More Popular than Jesus?

Jonathan Bellman

I believe it was Edward Macan (*Rocking the Classics*, 1997) who suggested that the ubiquity of real and synthesized pipe organ sounds in the Art Rock of the early 1970s represented a kind of unspoken desire to make the music Transcendent or Important or … Sacred.  Listeners to, say, Emerson, Lake, and Palmer and the Rick Wakeman solo albums probably did not generally distinguish themselves by regular church attendance, yet that pipe organ sound—forever associated with churches and church services—had a high profile in the Art Rock style.  Music became something greater, an Utterance with a scriptural tinge, much more important than mere rock ‘n’ roll tunes.  I always liked this idea, though I’m agnostic on the subject of Art Rock standing in for church.

This idea of Rock music and the sacred came up again this past weekend.  I wonder why it is that Sunday morning has become the default time-slot for Rock radio stations to have their slickly-produced, weekly Beatles show.  Now, I *like* the Beatles, but I’m not convinced that two hours per week of ritual listening to a band that broke up in 1970 is really all that necessary.  Their birthdays are celebrated, archaeological dust in the form of demo tapes and alternate takes and so on is aired, and whoever last wrote a Beatles book is invited on to read excerpts.  When it’s George Martin, the discussion is musical, historical, and technological; when it’s (say) John Lennon’s first wife reading personal stuff you’d rather not be hearing, well…

Why Sunday mornings?  Human beings really are organisms of habit and ritual, clearly.  The Beatles are as close to Rock deities, universally loved artists, as anyone ever gets.  Most people are aware that one does not have a direct religious experience every time one enters a house of worship; that isn’t even really the point.  Is Sunday morning simply the majority-consensus time for our rituals of the sacred?  If that’s the case, I can’t get over the irony of John Lennon’s celebrated remark about the Beatles being “more popular than Jesus Christ.”  Are they in competition now?  The services even compete for the same time slot…!

About jonathanbellman

Professor of Music History and Literature and Head of Academic Studies in Music at the University of Northern Colorado. Author, *The _Style Hongrois_ in the Music of Western Europe* (Northeastern University Press, 1993), *A Short Guide to Writing About Music* (2e, Longman, 2008), *Chopin's Polish Ballade: Op. 38 as Narrative of National Martyrdom* (Oxford University Press, 2010), Editor, *The Exotic in Western Music* (Northeastern University Press, 1998), author of bunches of articles and reviews and so on. Likes to play the piano, the mandolin, and even guitar sometimes. A. M. and Jo Winchester Distinguished Scholar at UNC, 2011.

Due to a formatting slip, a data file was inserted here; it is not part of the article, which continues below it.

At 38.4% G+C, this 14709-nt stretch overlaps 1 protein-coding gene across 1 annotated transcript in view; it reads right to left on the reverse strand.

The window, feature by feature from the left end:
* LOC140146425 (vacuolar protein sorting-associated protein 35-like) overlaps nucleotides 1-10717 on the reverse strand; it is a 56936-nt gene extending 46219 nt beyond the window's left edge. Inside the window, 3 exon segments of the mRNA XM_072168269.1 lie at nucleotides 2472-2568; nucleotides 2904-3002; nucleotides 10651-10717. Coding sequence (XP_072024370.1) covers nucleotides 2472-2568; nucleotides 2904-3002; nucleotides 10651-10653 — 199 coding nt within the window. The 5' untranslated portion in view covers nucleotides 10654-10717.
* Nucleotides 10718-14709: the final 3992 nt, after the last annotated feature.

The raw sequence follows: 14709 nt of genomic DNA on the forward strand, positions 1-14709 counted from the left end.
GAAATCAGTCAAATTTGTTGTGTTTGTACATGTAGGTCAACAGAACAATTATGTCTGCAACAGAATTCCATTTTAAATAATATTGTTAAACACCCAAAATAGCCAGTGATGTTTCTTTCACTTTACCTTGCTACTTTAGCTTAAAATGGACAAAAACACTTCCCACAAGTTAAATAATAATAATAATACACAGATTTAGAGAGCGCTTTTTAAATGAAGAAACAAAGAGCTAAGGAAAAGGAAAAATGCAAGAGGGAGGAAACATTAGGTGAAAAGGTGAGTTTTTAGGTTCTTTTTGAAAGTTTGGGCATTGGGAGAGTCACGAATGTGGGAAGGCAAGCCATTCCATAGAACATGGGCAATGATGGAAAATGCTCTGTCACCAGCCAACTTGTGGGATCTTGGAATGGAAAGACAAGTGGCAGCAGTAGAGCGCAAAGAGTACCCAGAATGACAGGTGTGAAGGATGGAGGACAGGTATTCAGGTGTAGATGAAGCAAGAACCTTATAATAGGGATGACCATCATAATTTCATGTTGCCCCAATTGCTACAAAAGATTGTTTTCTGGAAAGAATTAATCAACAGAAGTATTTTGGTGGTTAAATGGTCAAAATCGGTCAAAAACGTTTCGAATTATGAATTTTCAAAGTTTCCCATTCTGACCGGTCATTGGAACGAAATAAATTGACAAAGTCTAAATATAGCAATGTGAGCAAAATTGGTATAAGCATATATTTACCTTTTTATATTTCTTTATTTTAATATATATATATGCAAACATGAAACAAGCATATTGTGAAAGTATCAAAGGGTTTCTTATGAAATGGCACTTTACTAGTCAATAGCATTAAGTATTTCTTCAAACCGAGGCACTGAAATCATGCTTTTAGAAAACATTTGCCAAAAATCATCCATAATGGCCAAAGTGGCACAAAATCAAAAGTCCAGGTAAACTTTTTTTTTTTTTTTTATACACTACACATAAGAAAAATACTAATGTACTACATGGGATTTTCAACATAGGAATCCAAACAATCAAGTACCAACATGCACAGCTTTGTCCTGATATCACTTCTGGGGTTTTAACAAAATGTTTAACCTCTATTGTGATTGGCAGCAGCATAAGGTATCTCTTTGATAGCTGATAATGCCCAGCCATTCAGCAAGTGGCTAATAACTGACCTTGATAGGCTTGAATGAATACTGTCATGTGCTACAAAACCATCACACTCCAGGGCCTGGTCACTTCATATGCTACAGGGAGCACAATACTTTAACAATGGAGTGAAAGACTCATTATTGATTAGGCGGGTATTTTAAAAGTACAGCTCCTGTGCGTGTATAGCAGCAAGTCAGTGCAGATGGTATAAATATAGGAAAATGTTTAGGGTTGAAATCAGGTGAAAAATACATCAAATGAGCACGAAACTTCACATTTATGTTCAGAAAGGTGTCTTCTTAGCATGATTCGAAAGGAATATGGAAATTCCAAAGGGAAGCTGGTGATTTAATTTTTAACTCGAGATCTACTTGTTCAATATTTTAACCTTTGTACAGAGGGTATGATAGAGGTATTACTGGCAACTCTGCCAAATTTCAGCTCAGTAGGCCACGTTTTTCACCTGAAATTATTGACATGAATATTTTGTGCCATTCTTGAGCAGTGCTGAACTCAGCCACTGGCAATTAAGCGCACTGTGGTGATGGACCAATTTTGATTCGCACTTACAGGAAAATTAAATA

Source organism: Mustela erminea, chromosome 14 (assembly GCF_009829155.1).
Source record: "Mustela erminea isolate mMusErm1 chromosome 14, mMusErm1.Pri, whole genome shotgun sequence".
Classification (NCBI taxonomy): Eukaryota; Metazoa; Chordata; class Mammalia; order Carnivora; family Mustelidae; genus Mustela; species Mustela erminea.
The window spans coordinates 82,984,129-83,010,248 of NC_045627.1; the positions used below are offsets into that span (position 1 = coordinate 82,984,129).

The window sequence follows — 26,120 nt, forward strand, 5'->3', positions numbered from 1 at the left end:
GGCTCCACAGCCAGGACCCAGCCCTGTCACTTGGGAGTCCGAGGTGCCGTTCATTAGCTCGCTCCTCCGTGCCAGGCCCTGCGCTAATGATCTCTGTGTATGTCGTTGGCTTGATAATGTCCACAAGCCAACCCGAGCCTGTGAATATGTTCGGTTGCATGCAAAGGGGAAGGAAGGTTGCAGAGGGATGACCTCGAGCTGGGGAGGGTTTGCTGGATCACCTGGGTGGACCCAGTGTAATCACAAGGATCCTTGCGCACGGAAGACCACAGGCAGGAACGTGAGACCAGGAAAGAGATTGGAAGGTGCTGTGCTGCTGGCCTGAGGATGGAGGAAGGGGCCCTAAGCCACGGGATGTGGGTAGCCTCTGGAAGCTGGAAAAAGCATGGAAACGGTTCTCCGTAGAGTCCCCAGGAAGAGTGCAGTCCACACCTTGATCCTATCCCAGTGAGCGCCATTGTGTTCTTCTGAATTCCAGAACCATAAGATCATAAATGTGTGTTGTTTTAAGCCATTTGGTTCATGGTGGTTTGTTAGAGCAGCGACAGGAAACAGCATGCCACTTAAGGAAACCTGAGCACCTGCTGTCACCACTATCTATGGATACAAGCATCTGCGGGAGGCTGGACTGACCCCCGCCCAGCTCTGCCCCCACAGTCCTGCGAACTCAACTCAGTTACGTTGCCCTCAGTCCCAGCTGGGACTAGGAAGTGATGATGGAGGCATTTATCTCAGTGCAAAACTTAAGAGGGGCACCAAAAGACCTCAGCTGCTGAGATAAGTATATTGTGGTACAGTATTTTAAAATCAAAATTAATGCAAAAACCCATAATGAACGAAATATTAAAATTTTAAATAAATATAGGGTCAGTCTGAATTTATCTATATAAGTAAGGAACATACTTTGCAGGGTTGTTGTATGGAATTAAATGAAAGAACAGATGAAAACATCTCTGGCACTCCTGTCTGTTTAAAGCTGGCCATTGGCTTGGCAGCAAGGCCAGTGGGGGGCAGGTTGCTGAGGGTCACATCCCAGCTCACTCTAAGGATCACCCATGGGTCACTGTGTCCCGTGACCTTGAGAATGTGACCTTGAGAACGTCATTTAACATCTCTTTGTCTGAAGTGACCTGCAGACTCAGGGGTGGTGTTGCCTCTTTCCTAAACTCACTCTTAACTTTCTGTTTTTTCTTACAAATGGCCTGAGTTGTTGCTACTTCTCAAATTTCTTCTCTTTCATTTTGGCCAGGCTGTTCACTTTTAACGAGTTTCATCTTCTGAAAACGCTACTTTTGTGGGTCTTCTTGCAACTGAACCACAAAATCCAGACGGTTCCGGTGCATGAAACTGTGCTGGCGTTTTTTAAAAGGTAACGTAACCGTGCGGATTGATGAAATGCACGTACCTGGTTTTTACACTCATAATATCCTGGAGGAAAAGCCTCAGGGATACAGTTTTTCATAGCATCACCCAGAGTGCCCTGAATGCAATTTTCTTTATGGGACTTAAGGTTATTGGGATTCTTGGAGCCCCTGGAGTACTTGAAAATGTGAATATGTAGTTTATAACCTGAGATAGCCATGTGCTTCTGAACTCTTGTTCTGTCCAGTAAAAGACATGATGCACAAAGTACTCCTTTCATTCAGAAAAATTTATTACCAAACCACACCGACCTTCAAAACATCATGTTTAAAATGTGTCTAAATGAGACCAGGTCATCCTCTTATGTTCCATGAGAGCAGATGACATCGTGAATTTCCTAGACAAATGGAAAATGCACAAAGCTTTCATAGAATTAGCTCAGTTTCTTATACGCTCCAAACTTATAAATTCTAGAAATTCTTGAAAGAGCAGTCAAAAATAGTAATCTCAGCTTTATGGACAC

This entry was posted in Religion, Rock. Bookmark the permalink.

3 Responses to More Popular than Jesus?

  1. Phil Ford says:

    I believe this is the appropriate image for this post:

  2. eba says:

    Why Sunday mornings? Because you can record your Our Lady of the Fab Four Church services way in advance, on say a dreary Tuesday afternoon, and then the DJs and other radio personnel can sleep in on Sunday mornings and let the tape roll.

  3. Charles Freeman says:

    Lots of possible things to observe here. For example, one wonders if, in other cases (perhaps other radio formats?) Elvis might be the deity of choice over the Beatles. Of course, Elvis did record his handful of hymns and gospel songs, which would do something else to the religiousity of such a program…
    On the other hand, eba’s point is also quite pertinent. Even in the classical format Sunday often ends up being the home for such shows as _Pipe Dreams_, the organ program, or early-music shows with their sacred polyphony–things which can be safely pre-recorded and transmitted and let everyone sleep later.
    But if one takes Jonathan’s idea of Sunday as the default majority consensus time for sacred or sacralized ritual, then it is certainly a source of ironic amusement to juxtapose that idea with the phenomenon last December of numerous Christian churches of the contemporary mega-church stripe optioning off their Sunday services on Dec. 25?

Comments are closed.